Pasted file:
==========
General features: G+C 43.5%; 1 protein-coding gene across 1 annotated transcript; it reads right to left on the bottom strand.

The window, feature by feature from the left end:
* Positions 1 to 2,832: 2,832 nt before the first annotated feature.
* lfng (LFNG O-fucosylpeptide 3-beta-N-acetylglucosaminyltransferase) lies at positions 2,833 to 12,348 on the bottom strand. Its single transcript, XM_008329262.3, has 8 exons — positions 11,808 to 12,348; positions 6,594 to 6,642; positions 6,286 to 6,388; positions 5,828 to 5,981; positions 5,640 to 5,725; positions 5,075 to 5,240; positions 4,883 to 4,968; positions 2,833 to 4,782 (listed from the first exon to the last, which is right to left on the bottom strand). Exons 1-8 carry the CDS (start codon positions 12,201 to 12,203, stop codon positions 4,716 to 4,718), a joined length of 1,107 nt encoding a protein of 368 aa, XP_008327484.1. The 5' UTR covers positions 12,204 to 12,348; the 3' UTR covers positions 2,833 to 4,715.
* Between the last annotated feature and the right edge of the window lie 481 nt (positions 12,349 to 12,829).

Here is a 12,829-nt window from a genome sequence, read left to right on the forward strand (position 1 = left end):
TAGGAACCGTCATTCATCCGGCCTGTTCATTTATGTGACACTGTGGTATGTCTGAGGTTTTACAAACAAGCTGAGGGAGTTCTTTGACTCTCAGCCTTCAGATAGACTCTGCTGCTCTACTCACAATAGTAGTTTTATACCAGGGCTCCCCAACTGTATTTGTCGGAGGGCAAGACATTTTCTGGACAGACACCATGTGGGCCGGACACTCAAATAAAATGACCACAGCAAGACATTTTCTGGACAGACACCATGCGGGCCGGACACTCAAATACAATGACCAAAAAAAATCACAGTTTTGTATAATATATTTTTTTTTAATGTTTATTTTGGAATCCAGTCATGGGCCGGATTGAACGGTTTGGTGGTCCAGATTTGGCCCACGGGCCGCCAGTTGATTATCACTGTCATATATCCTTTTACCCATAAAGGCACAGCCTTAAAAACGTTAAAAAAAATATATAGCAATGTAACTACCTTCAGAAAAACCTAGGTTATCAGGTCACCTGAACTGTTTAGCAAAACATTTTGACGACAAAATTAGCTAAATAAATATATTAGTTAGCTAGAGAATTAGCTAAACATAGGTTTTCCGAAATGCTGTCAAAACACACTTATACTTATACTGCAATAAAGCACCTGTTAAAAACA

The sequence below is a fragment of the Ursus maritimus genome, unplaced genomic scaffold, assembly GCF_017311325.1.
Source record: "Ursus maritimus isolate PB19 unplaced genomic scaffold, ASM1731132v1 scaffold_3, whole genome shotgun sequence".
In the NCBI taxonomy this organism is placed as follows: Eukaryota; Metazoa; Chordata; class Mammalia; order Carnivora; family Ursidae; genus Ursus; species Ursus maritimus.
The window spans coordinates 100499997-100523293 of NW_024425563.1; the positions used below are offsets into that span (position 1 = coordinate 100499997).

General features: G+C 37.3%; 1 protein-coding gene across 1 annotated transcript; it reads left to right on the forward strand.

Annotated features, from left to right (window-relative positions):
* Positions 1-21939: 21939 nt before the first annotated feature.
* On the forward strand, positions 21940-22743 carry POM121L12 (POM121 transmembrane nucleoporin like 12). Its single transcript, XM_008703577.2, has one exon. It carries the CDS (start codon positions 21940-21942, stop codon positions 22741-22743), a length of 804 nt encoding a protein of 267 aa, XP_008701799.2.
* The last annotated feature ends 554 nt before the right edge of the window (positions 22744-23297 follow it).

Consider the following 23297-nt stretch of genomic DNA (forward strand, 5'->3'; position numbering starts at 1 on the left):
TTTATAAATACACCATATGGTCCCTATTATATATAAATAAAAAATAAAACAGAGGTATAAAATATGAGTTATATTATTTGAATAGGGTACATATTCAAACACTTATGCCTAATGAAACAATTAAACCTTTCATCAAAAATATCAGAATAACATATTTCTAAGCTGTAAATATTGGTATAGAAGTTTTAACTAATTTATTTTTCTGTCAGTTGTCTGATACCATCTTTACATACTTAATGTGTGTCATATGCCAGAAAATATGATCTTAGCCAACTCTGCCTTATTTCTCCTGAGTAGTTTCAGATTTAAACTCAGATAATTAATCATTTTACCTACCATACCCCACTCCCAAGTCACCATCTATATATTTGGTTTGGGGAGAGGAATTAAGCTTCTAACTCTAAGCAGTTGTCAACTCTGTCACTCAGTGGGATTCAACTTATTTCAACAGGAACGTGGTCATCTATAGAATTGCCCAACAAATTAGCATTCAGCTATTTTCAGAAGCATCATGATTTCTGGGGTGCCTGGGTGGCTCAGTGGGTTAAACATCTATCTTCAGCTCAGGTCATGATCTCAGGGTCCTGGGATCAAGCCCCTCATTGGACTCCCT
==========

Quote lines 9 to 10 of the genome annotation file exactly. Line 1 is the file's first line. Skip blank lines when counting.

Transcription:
Source record: "Ursus maritimus isolate PB19 unplaced genomic scaffold, ASM1731132v1 scaffold_3, whole genome shotgun sequence".
In the NCBI taxonomy this organism is placed as follows: Eukaryota; Metazoa; Chordata; class Mammalia; order Carnivora; family Ursidae; genus Ursus; species Ursus maritimus.